The role of the giants in Norse mythology
MetadataShow full item record
The following thesis is a survey of the roles that the giants play in Norse mythology. It involves examination, criticism and interpretation of the mythological poems of the Elder Edda and mythological information preserved in Snorri's Edda. All passages in Old Icelandic have been translated as literally as possible in footnotes. Relevant archaeological evidence is examined and evaluated. The first chapter deals with the cosmological giant Ymir, from whom the land, sea and sky were formed. Many giant-names seem to be associated with Ymir's characteristics, and the implications of these potential associations are discussed at length. Chapter 2 concerns Odinn's involvement with the giants. In his pursuit of wisdom he encounters giants, giantesses and those who are arguably associated with giant-kind. They play the role of both obstacle and source for knowledge and wisdom. The third chapter concerns Thorr's relationship with the giants who pose a threat to the gods and man. Thorr's role is that of the heroic defender of Asgardr and Midgardr. In these myths the giants seem to serve as devices to demonstrate the personality and various characteristics of Thorr. Chapter 4 deals with Gerdr and Skadi, two giantesses who marry into the circle of the Aesir. Having become involved with the Aesir in this way, they too become goddesses or the equivalent thereof. Previous studies have tended to focus more on the roles of the individual gods and goddesses, but this thesis aims to shed some light on their enemies.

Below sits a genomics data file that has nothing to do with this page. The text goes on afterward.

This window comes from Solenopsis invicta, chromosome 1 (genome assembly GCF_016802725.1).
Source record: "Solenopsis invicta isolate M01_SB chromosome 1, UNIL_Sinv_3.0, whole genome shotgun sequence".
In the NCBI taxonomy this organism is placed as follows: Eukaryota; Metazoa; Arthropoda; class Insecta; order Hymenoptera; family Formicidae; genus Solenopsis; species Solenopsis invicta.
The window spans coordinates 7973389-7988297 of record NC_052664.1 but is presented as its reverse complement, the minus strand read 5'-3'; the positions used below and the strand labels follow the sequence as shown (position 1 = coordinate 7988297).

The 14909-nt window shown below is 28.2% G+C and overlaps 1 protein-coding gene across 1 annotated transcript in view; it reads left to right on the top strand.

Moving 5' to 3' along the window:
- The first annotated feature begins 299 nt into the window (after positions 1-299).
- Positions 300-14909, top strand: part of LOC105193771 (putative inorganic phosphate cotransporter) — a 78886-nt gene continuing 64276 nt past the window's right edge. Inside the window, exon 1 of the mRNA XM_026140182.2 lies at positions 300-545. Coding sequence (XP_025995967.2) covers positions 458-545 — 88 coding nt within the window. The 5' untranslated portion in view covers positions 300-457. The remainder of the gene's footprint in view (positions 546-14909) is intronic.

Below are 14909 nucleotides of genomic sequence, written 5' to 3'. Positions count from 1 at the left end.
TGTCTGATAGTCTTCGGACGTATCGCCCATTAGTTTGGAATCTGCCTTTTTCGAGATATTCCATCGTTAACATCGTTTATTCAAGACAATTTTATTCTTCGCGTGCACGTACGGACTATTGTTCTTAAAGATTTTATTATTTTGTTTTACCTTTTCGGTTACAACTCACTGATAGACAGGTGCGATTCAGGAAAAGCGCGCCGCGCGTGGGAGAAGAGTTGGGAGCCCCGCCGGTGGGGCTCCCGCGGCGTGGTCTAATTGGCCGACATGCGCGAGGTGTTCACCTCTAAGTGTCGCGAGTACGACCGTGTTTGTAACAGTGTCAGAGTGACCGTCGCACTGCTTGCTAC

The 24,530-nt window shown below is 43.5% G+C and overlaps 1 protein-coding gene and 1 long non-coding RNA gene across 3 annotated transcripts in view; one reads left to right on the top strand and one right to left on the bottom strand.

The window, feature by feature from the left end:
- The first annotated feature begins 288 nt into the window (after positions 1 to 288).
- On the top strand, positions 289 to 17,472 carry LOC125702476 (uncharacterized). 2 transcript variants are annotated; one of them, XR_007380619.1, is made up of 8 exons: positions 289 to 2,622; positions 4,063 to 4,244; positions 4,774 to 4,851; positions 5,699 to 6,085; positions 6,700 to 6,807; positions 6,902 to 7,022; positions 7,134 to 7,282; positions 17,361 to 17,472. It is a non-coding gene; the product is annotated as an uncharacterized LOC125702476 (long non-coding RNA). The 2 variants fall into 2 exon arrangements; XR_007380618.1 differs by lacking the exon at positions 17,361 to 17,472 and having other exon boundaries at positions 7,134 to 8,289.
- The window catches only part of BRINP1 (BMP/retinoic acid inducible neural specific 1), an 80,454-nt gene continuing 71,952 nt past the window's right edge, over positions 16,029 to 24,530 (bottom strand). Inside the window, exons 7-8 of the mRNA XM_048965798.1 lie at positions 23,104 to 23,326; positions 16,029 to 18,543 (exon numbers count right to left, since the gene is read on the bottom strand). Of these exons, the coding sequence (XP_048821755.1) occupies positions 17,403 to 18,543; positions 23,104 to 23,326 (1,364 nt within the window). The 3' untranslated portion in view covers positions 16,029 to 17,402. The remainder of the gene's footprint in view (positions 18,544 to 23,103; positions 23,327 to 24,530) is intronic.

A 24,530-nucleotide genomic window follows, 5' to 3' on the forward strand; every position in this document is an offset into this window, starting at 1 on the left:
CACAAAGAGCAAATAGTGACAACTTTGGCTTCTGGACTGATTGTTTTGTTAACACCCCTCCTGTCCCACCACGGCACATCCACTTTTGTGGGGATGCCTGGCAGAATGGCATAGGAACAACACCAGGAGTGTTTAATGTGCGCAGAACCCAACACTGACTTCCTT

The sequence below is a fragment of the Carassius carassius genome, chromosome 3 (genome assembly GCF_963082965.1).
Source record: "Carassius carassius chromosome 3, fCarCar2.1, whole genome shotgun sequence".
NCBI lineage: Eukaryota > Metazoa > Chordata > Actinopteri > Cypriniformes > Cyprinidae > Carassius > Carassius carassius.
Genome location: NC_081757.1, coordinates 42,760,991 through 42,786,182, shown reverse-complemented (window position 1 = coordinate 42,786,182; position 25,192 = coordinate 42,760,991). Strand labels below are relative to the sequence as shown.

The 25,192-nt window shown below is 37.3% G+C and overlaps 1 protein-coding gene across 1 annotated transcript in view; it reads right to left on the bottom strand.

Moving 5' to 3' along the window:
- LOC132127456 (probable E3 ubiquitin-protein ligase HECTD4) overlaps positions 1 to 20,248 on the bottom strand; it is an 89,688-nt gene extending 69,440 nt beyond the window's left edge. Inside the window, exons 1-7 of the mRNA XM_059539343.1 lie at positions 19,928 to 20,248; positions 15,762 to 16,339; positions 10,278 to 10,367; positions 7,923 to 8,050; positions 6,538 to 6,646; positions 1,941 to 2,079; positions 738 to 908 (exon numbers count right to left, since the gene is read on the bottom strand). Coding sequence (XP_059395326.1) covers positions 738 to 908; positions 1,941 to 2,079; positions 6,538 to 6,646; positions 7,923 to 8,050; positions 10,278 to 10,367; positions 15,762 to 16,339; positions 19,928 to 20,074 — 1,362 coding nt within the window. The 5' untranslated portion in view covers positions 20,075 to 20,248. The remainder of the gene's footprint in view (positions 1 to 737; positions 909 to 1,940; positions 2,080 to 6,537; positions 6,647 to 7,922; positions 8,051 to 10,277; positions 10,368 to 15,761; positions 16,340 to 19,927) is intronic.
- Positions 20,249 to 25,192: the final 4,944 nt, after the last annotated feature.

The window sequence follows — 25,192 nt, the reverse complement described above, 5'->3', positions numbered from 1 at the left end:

Thesis, MPhil Master of Philosophy
Items in the St Andrews Research Repository are protected by copyright, with all rights reserved, unless otherwise indicated.